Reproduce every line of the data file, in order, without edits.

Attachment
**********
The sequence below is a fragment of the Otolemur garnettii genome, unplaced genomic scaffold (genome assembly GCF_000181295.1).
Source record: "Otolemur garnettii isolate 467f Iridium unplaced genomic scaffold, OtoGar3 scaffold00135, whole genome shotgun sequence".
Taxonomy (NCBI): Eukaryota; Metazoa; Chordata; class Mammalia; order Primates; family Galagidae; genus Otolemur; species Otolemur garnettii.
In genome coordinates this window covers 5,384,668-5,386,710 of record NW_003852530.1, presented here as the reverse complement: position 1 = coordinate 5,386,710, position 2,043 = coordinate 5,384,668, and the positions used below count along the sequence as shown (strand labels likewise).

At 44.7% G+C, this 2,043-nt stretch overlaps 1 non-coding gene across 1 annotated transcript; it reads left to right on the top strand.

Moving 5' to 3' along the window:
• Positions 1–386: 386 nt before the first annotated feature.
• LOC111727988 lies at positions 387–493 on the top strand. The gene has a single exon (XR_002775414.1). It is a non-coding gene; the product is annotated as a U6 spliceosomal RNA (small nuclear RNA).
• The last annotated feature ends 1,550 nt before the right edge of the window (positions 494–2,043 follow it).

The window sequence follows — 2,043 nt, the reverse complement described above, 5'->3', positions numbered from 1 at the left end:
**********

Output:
The sequence below is a fragment of the Otolemur garnettii genome, unplaced genomic scaffold (genome assembly GCF_000181295.1).
Source record: "Otolemur garnettii isolate 467f Iridium unplaced genomic scaffold, OtoGar3 scaffold00135, whole genome shotgun sequence".
Taxonomy (NCBI): Eukaryota; Metazoa; Chordata; class Mammalia; order Primates; family Galagidae; genus Otolemur; species Otolemur garnettii.
In genome coordinates this window covers 5,384,668-5,386,710 of record NW_003852530.1, presented here as the reverse complement: position 1 = coordinate 5,386,710, position 2,043 = coordinate 5,384,668, and the positions used below count along the sequence as shown (strand labels likewise).

At 44.7% G+C, this 2,043-nt stretch overlaps 1 non-coding gene across 1 annotated transcript; it reads left to right on the top strand.

Moving 5' to 3' along the window:
• Positions 1–386: 386 nt before the first annotated feature.
• LOC111727988 lies at positions 387–493 on the top strand. The gene has a single exon (XR_002775414.1). It is a non-coding gene; the product is annotated as a U6 spliceosomal RNA (small nuclear RNA).
• The last annotated feature ends 1,550 nt before the right edge of the window (positions 494–2,043 follow it).

The window sequence follows — 2,043 nt, the reverse complement described above, 5'->3', positions numbered from 1 at the left end: